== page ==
A recent study examines the ways Washington state can move forward in meeting the needs and promoting the prosperity of its Latino residents. The report, Investing in our Collective Future, looks at a wide range of data on Latino education in Washington state, from early learning through higher education, and presents policy options for moving the state forward.
These recommendations come as the Latino population in Washington and in the nation are increasing. Washington ranks 12th in the nation for Latino population, and 19 percent of all students in Washington’s public schools are Latino. It is the fastest growing population in Washington, but Latino students’ college-going rate, postsecondary enrollment, and earnings are not growing in proportion to the population.
For a well-educated and highly trained population, it is clear that we must do more for Latino students. The report focuses on improving Latino educational access and achievement in the state. It suggests a wide range of ways to better prepare Latino students for success, from P-20 preparation, to parent and community engagement, to transforming institutions to better serve Latino students and families, to reforming funding to prioritize programs that support Latino students.
Preparing Latino Students for Success
In order to promote success for Latino students, the report recommends common sense reforms that will improve quality of education for all students. These include integrating education across early learning through higher education; introducing Latino students to a rigorous curriculum and academic supports; increasing access to evidence-based education programs; and supporting arts education to promote creativity and cognitive development.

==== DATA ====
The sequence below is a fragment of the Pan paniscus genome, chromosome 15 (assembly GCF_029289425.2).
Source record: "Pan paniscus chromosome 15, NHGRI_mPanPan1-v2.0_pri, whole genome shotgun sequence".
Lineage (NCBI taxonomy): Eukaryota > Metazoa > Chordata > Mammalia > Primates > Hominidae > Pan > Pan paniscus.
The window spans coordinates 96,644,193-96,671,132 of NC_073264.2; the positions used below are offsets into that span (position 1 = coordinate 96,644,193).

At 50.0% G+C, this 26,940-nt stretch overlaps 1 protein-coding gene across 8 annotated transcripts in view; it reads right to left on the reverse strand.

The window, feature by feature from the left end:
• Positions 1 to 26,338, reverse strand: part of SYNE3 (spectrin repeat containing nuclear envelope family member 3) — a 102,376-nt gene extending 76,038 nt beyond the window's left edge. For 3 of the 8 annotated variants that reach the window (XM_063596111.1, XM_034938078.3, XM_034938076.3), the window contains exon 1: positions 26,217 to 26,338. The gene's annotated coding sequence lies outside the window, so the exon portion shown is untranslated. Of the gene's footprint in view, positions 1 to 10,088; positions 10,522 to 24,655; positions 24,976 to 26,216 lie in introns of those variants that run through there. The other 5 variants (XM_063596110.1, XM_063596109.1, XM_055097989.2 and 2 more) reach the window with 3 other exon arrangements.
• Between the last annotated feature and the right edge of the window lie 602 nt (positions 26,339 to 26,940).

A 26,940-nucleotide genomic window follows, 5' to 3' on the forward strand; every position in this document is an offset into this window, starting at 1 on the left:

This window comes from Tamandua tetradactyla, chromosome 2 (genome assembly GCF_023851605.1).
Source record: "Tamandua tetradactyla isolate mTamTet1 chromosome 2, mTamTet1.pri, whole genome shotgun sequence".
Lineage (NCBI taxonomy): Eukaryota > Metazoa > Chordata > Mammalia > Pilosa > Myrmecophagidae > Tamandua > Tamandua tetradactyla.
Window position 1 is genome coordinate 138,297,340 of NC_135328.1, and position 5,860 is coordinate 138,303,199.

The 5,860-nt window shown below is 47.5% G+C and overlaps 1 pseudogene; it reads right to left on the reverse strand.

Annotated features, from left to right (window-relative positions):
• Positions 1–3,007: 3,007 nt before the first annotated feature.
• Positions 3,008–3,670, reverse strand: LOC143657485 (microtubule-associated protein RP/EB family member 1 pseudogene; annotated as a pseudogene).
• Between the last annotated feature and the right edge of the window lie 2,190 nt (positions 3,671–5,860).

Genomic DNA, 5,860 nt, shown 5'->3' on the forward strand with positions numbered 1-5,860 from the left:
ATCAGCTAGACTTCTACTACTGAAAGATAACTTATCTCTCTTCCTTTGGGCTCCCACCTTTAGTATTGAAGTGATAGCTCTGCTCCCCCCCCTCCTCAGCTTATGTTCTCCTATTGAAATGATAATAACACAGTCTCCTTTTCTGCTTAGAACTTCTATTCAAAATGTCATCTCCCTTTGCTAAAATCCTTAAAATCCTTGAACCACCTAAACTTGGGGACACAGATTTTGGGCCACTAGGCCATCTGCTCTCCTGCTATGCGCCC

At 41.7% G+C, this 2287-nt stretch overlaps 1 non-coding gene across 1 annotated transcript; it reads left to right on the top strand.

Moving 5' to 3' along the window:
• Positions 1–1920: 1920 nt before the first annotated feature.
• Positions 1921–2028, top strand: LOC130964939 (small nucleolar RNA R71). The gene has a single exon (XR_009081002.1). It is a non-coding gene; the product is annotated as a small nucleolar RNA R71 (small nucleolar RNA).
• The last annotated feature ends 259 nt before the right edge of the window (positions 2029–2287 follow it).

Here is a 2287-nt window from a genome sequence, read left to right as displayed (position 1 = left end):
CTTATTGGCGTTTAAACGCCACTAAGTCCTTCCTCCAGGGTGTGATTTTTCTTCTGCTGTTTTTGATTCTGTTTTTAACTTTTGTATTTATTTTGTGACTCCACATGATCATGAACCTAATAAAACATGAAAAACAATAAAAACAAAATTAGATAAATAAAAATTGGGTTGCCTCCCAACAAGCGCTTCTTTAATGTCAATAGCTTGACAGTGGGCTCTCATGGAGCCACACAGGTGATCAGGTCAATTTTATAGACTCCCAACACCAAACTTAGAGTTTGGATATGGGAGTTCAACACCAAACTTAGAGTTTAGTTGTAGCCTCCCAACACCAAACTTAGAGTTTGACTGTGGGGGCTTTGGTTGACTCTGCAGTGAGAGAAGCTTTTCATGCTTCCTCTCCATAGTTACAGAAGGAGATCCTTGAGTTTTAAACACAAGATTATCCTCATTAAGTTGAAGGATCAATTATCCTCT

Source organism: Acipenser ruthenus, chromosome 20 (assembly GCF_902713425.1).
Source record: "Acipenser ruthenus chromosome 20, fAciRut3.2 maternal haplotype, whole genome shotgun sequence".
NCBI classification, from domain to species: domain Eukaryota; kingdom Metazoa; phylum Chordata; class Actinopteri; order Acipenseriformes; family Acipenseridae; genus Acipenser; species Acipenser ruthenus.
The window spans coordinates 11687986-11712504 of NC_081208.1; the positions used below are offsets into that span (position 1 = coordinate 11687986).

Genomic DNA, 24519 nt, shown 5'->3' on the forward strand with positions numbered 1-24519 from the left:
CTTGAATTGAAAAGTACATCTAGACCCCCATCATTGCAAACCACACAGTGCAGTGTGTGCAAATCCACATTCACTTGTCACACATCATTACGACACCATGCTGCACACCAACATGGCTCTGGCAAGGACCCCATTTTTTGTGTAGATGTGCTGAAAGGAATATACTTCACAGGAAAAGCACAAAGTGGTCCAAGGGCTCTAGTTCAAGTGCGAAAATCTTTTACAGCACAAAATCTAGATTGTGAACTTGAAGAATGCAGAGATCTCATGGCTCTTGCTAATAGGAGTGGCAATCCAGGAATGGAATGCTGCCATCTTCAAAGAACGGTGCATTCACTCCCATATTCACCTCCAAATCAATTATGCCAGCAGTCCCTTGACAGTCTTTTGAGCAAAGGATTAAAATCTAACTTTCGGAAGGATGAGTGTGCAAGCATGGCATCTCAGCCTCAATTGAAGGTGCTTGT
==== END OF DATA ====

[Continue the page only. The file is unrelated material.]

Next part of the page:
Committing to Support Latino Parents and Families
However, these changes cannot be successful without the involvement of parents and families. The report’s policy recommendations reflect this, calling for an increase in communication with parents using appropriate technology in both Spanish and English, with a specific focus on making sure parents are aware of student progress and achievement. In order to increase the number of Latino students going on to higher education, the report’s authors also recommend explicit communications to parents around college-going practices.
With the support of their families, Latino students will have an advantage, but that advantage will not be fully realized until Washington state’s institutions also support them. The authors recommend a variety of institutional changes that will make a difference for Latino students, including making explicit strategies to raise Latino college enrollment and completion; providing various routes to accessing financial aid for all students, including undocumented students; and increasing the number of Latino teachers by giving incentives to educational institutions to produce and hire more Latino teachers.
Finally, the report’s authors make clear that none of these changes can happen with the appropriate financial support. That’s why they suggest increasing financial aid options for students, in particular those who pursue degrees in the STEM and other high demand fields; and supporting Basic Skills funding in the state.
The report’s recommendations offer a way forward for Washington in supporting its fastest growing population. Read the full report here.